I have spent the last few weeks cleaning out my pantry, fridge, cupboards, and freezer. My son, Levi, has Eczema. I grew up with eczema, it was such a burden. I lived with it my whole life, tried everything and nothing worked until I met the amazing Dr. Chen(in 1990), a Chinese doctor who worked miracles.
He created this magic potion. It was purple, had a faint odor and came packaged in little 2 ounce containers. I would order 5 at a time. My Eczema went away within days. I no longer had chapped hands, and I could put my hands under water with out rubbing them until they bled. I recently called Dr. Chen to inquire about his special, purple ointment. His son answered the phone and informed me that his dad had retired. I begged, pleaded, and hoped he would whip up a batch for my little Levi. He was no longer in the country and did not give his son the secret formula. Shame on him!
After consulting with a homeopath and reading lots of literature, I have decided to start with omitting the gluten from our diet. Cleaning out the pantry has been liberating. If you have visited my blog in the past, you know how hard it is for me to throw anything out. The white flour and white sugar are no exception.
Croissants were always on my “to do” list and using 7 cups of flour was just what I needed to achieve my goal. I had had my eye on Chad Robertson’s recipe from Tartine(here is a good step by step on how to make Tartine’s croissants). The page was earmarked for years in the original Tartine book , thus,I threw my hat into the ring and spent 28 hours making something none of us were going to eat(Eli snuck one and commented that toasted and eaten the 2nd day was something just shy of spectacular). Laced with some Scharffenberger chocolate, I couldn’t imagine it being anything less than scrumptious. However, next time I am feeling the need to make Tartine’s croissants, I plan on making the 5 hour drive up to S.F. and simply buy a dozen(or two).
In addition to the croissants, I made a double batch of Short Pastry Dough. While the dough rested in the fridge, I whipped up a batch of Dorie’s bittersweet ganache. After blind baking the tartlets, I filled them with some leftover homemade caramel , topped that with this lovely ganache. Once set, finished them off with a sprinkling of fleur de sel. Kind of like a Twix Bar on steroids.
Additional pastry dough allowed me to make two French Apple Tarts. Gave one to my friend Julie, whom gave me the recipe for this short pastry dough(she just completed cooking school and we spent a day in my kitchen – such fun)! After drizzling the 2nd one with left over caramel, I sent it to work with the hubs.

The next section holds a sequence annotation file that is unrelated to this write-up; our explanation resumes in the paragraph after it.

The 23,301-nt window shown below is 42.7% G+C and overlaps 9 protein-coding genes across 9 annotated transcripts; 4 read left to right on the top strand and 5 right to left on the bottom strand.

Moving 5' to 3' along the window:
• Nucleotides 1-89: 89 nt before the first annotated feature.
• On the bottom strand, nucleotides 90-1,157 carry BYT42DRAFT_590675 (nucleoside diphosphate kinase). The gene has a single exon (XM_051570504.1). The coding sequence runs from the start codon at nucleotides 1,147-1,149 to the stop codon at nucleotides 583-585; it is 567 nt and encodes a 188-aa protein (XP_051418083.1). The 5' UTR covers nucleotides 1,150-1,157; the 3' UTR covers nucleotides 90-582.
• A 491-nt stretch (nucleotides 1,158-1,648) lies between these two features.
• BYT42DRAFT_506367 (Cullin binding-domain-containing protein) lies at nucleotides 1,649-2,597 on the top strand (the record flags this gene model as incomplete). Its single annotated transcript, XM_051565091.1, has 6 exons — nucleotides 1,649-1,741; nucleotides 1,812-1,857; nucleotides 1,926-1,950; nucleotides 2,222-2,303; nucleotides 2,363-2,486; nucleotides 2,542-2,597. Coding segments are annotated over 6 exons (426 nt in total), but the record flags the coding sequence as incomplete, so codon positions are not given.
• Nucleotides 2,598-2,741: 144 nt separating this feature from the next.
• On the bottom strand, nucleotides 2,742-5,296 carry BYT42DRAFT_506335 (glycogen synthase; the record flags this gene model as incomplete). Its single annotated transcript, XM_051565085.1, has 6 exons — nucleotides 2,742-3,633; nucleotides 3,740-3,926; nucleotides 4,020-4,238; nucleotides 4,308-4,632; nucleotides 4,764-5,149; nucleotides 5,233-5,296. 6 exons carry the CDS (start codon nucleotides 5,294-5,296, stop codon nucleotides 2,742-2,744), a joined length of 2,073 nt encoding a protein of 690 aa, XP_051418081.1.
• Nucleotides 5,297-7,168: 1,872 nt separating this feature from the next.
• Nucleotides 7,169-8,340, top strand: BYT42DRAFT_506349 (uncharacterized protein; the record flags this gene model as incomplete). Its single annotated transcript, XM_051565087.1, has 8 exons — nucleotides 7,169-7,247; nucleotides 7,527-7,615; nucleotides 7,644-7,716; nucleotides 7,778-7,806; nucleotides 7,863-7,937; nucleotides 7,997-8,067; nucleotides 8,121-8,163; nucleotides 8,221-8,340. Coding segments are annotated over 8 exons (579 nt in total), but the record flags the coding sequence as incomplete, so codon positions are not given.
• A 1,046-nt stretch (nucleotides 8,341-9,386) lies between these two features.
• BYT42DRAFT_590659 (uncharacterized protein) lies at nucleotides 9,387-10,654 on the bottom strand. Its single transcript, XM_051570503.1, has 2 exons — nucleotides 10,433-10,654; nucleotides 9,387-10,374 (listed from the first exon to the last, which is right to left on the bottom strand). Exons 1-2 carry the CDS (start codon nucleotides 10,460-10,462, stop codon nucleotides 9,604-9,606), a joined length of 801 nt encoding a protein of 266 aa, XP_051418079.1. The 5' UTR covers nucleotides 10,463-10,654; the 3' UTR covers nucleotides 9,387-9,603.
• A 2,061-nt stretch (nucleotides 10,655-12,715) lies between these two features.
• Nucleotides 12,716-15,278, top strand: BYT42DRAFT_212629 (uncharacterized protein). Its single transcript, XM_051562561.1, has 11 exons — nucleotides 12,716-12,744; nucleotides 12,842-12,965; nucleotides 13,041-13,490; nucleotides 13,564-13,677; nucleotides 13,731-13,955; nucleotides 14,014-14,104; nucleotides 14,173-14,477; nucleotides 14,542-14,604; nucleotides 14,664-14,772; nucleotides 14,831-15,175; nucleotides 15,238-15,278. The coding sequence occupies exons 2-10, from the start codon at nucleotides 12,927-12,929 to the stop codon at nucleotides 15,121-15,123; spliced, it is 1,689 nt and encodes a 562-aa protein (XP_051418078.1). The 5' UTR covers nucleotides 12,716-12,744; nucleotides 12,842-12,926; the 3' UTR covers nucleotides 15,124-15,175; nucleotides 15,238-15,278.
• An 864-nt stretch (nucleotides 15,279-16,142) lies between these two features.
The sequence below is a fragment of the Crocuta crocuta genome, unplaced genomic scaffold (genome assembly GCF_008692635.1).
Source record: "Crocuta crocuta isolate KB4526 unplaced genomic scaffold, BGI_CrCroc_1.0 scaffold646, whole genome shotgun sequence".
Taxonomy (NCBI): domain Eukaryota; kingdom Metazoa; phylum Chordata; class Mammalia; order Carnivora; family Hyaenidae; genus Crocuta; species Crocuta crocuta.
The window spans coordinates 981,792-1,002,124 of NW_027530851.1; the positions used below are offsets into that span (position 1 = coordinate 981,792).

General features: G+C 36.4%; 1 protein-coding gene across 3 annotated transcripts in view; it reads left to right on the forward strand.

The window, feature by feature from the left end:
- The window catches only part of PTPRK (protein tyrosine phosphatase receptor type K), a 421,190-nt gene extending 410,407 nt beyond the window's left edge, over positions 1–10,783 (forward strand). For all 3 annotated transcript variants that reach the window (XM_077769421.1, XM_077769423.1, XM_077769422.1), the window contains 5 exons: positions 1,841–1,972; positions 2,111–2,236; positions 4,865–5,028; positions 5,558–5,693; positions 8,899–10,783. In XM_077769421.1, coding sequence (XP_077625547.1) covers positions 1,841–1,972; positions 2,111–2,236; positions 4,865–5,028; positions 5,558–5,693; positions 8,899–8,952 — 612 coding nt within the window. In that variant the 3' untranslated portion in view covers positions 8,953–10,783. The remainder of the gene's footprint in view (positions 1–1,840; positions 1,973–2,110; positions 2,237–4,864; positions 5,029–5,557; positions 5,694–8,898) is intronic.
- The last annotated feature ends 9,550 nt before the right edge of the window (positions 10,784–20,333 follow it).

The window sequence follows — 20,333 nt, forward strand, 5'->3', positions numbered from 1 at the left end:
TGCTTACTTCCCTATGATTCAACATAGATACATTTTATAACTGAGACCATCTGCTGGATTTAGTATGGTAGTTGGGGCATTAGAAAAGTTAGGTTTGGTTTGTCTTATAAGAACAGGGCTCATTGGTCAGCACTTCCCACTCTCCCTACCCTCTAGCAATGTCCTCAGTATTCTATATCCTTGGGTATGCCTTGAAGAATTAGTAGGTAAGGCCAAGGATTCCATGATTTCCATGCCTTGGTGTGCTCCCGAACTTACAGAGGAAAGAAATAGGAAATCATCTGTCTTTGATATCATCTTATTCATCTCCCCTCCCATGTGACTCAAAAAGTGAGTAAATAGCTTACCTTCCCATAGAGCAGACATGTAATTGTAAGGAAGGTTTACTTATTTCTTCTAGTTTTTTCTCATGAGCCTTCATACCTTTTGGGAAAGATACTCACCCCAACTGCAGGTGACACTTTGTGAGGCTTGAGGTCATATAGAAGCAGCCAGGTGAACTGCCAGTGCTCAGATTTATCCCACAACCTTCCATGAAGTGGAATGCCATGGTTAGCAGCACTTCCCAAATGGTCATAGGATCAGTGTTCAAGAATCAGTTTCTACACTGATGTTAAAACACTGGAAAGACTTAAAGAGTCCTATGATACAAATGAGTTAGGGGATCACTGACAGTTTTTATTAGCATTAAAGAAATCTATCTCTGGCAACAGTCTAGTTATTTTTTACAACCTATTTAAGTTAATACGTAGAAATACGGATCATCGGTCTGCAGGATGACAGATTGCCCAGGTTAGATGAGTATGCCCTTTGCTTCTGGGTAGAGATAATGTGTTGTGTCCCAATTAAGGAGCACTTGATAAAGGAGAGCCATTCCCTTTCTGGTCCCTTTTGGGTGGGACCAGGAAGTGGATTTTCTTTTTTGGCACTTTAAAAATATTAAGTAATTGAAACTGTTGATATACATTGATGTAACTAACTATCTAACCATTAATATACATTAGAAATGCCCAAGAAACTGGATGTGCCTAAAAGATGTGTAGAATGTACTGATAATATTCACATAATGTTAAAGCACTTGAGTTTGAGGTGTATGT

Omitting gluten is the first stop on our journey to eliminating and curing Eczema. I look forward to the day when Levi can stop scratching and wear shorts with confidence.
Julie’s Short Pastry Dough
6 oz. sugar
1/8 tsp. salt
8 oz. unsalted butter, cold
2.25 oz whole, organic eggs(I used 1 whole egg and one egg yolk)
1/2 tsp. vanilla
• add the butter and pulse until the mixture looks like small peas.
• combine the egg, egg yolk, and vanilla and add to the mixture. pulse just until the dough comes together. you do not want to over mix it.
• wrap dough in plastic wrap and let rest in the refrigerator for at least 2 hours.
• this dough does not roll out easily. it is better if it is pieced together in your tart pan.
• preheat oven to 375*. spray desired tart pans and place on a parchment lined, rimmed baking sheet.
• piece dough together in tart pan(feels similar to play dough) and make sure you press gently in the creases.
cover with wax paper and fill with pastry weights, pennies, or dried beans.
• to blind bake the shells, bake for 8-17 minutes, depending upon what size tart pan you are using. let cool on wire rack.
• for the apple tarts, I baked the tart shells for about 12 minutes. then layered the apples on top. sprinkled with 2 tablespoons of turbinado sugar and brushed with a bit of apricot jam. baked them for about 45 minutes(turned the oven down to 325*), or until the apples started to bubble a bit and felt soft to the touch.
• for the chocolate caramel tarts, I let the tart shells cool completely before filling them(at this point, they can be frozen and used for another dessert at another time). once cooled, I filled them with homemade caramel and then topped that with homemade ganache. once the ganache set for about 20 minutes, I sprinkled them with Fleur de Sel.
Dorie Greenspan’s Ganache
1 cup plus 2 Tbsp. heavy cream
4 Tbsp.(2 oz.) unsalted butter, room temperature, cubed.
• bring the cream to a slow boil. pour half the cream over chocolate and let sit for 30 seconds.
• using a rubber spatula, stir in concentric circles. pour in the remainder of the cream and blend.
• when the ganache is smooth and shiny, add the butter piece by piece. don’t over mix.
• fill the tarts with a few tablespoons of ganache. sprinkle with a bit of fleur de sel and let sit in the fridge.
• put the leftover ganache in a glass bowl, cover with plastic. once set roll the chocolate between your hands, roll in cocoa powder and store in
The Urban Baker / SusanSalzman.com